The Lego Group began in the workshop of Ole Kirk Christiansen, a carpenter from Billund, Denmark. Christiansen began creating wooden toys in 1932; the company began calling itself “Lego” two years later in 1934. The company expanded to producing plastic toys in 1940. In 1949, Lego began producing the now-famous interlocking bricks, calling them “Automatic Binding Bricks.” These bricks were based largely on the design of Kiddicraft Self-Locking Bricks, which were released in the UK in 1947. The first Lego bricks, manufactured from cellulose acetate, were developed in the spirit of traditional wooden blocks that could be stacked upon one another; however, these plastic bricks could be “locked” together. They had several round “studs” on top, and a hollow rectangular bottom. The blocks snapped together, but not so tightly that they could not be pulled apart.
The company name Lego was coined by Christiansen from the Danish phrase leg godt, which means “play well”. The name could also be interpreted as “I put together” or “I assemble” in Latin, though this would be a somewhat forced application of the general sense “I collect; I gather; I learn”; the word is most used in the derived sense, “I read”. The cognate Greek verb “λέγω” or “lego” also means “gather, pick up”, but this can include constructing a stone wall.
The Lego Group’s motto is “Only the best is good enough”, a free translation of the Danish phrase Det bedste er ikke for godt. This motto was created by Ole Kirk to encourage his employees never to skimp on quality, a value he believed in strongly. The motto is still used within the company today. A more correct translation into english would be “Even the best isn’t good enough”.
The use of plastic for toy manufacture was not highly regarded by retailers and consumers of the time. Many of the Lego Group’s shipments were returned, following poor sales; it was thought that plastic toys could never replace wooden ones.
By 1954, Christiansen’s son, Godtfred Kirk Christiansen, had become the junior managing director of the Lego Group. It was his conversation with an overseas buyer that struck the idea of a toy system. Godtfred saw the immense potential in Lego bricks to become a system for creative play, but the bricks still had some problems from a technical standpoint: their “locking” ability was limited, and they were not very versatile. It was not until 1958 that the modern-day brick design was developed, and it took another five years to find the right material for it. The modern Lego brick was patented on January 28, 1958, and bricks from that year are still compatible with current bricks.
Lego pieces of all varieties are a part of a universal system. Despite variation in the design and purpose of individual pieces over the years, each remains compatible in some way with existing pieces. Lego bricks from 1963 still interlock with those made in 2008, and Lego sets for young children are compatible with those made for teenagers.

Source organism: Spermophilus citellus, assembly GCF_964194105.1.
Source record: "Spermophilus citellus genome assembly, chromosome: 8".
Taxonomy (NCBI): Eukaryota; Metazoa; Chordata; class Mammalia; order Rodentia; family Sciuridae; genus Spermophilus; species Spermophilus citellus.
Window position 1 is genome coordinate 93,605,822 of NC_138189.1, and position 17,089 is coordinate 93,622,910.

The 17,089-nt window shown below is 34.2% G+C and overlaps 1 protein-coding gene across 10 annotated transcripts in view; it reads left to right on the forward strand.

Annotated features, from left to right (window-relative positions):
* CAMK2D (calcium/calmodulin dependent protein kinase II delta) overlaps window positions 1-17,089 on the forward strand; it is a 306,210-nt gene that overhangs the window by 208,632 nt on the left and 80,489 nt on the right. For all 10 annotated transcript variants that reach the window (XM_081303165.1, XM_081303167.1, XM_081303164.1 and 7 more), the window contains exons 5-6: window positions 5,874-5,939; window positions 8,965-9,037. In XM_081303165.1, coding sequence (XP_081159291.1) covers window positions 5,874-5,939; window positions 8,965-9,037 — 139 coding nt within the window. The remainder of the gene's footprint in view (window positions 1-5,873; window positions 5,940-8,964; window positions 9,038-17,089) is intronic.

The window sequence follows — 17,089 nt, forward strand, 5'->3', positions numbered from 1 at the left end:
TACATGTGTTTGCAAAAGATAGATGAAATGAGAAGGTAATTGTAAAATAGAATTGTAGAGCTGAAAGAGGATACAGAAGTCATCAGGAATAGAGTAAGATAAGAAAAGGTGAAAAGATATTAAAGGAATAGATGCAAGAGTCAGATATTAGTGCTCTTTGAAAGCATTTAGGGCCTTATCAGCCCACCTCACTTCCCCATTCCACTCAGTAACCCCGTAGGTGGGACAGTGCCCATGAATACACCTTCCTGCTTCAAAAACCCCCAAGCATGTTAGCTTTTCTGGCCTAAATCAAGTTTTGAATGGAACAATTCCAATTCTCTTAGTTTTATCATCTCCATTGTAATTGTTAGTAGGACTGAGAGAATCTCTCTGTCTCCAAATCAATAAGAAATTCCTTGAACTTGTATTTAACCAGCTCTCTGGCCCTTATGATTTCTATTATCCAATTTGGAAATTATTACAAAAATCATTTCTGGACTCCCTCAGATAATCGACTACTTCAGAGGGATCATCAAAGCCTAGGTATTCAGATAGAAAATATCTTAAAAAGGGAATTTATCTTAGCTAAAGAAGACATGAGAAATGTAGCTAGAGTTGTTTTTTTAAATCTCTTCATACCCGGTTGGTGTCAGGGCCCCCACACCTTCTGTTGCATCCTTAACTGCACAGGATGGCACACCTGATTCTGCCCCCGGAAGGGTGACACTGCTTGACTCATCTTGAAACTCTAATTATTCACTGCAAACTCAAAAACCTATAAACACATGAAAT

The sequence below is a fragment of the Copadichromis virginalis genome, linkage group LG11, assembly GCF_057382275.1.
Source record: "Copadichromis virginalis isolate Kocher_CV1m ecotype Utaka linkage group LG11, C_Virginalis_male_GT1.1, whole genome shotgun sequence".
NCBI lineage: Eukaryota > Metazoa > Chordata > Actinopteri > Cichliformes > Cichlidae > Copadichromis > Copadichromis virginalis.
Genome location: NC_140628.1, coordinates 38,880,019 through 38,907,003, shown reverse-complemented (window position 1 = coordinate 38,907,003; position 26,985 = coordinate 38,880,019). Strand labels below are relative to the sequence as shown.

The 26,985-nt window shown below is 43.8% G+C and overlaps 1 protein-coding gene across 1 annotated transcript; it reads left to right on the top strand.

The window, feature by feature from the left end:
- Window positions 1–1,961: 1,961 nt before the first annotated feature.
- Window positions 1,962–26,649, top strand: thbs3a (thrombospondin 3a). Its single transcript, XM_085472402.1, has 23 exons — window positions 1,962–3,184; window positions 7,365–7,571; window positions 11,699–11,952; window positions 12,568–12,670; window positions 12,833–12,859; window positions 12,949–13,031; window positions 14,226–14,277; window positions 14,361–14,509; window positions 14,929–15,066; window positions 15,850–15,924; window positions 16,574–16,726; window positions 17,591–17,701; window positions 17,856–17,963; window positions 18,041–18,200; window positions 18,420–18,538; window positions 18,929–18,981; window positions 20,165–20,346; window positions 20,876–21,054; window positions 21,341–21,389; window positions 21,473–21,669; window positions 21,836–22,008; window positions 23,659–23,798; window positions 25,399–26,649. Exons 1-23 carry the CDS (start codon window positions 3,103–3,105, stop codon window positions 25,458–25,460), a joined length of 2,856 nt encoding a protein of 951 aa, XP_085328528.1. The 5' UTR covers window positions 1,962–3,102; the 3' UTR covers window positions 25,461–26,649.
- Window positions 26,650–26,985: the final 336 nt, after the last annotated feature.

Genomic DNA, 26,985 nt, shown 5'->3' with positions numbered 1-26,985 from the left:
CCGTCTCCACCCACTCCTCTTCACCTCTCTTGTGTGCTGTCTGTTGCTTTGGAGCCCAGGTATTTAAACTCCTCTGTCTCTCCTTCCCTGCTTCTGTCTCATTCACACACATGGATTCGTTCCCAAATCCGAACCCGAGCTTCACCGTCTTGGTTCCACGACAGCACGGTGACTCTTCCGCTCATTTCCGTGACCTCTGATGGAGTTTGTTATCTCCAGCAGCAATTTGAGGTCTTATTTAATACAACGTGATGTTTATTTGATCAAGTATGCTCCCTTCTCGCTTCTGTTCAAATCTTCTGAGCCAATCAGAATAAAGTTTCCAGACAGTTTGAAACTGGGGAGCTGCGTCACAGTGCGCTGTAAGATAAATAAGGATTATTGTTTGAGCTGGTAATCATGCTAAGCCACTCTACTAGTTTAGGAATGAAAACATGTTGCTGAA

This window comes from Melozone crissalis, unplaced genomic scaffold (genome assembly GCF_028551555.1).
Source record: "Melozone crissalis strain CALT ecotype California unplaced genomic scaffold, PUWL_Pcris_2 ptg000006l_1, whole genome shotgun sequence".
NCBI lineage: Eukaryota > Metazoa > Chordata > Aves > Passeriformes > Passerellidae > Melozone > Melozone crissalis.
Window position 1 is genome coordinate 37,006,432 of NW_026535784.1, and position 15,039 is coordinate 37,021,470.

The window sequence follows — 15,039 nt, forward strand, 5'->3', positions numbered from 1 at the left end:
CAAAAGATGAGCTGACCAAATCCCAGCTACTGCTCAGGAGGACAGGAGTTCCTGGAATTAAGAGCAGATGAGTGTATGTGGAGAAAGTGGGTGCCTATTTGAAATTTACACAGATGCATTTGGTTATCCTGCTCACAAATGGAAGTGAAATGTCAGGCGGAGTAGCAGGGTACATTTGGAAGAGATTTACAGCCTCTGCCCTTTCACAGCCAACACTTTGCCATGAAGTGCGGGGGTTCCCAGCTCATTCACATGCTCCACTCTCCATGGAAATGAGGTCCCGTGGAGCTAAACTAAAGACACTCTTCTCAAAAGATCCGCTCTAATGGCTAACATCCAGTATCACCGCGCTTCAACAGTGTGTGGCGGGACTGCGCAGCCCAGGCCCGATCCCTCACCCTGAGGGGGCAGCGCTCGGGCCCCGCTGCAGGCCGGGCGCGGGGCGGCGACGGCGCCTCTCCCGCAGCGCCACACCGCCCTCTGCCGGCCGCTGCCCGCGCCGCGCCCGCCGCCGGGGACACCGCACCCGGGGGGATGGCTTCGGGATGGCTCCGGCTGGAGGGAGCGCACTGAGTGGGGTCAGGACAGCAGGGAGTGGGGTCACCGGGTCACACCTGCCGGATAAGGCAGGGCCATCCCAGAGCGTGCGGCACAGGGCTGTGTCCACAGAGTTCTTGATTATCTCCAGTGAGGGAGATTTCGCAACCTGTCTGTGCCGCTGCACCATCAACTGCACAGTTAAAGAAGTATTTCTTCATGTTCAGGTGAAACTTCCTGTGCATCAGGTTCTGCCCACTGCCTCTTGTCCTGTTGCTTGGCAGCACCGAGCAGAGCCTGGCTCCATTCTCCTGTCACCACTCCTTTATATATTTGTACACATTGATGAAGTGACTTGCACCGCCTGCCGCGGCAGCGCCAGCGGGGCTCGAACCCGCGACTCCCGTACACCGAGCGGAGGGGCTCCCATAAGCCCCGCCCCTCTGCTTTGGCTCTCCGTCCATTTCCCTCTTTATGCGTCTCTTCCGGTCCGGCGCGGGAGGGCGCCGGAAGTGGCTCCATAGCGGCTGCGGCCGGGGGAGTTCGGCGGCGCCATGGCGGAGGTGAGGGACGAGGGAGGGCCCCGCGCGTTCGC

Bricks, beams, axles, mini figures, and all other parts in the Lego system are manufactured to an exacting degree of precision. When snapped together, pieces must have just the right amount of strength and flexibility mixed together. They must stay together until pulled apart. They cannot be too easy to pull apart, or the resulting constructions would be unstable; they also cannot be too difficult to pull apart, since the disassembly of one creation in order to build another is part of the Lego appeal. In order for pieces to have just the right “clutch power”, Lego elements are manufactured within a tolerance of 2 µm.
Primary concept and development work takes place at the Billund headquarters, where the company employs approximately 120 designers. The company also has smaller design offices in the UK, Spain, Germany, and Japan, which are tasked with developing products aimed specifically at these markets. The average development period for a new product is around twelve months, in three stages. The first stage is to identify market trends and developments, including contact by the designers directly with the market; some are stationed in toy shops close to holiday periods, while others interview children. The second stage is the design and development of the product based upon the results of the first stage. As of September 2008 the design teams use 3D modeling software such as Rhinoceros 3D to generate CAD drawings from initial design sketches. The designs are then prototyped using an in-house stereolithography machine. These are presented to the entire project team for comment and for testing by parents and children during the “validation” process. Designs may then be altered in accordance with the results from the focus groups. Virtual models of completed Lego products are built concurrently with the writing of the user instructions. Completed CAD models are also used in the wider organization, such as for marketing and packaging.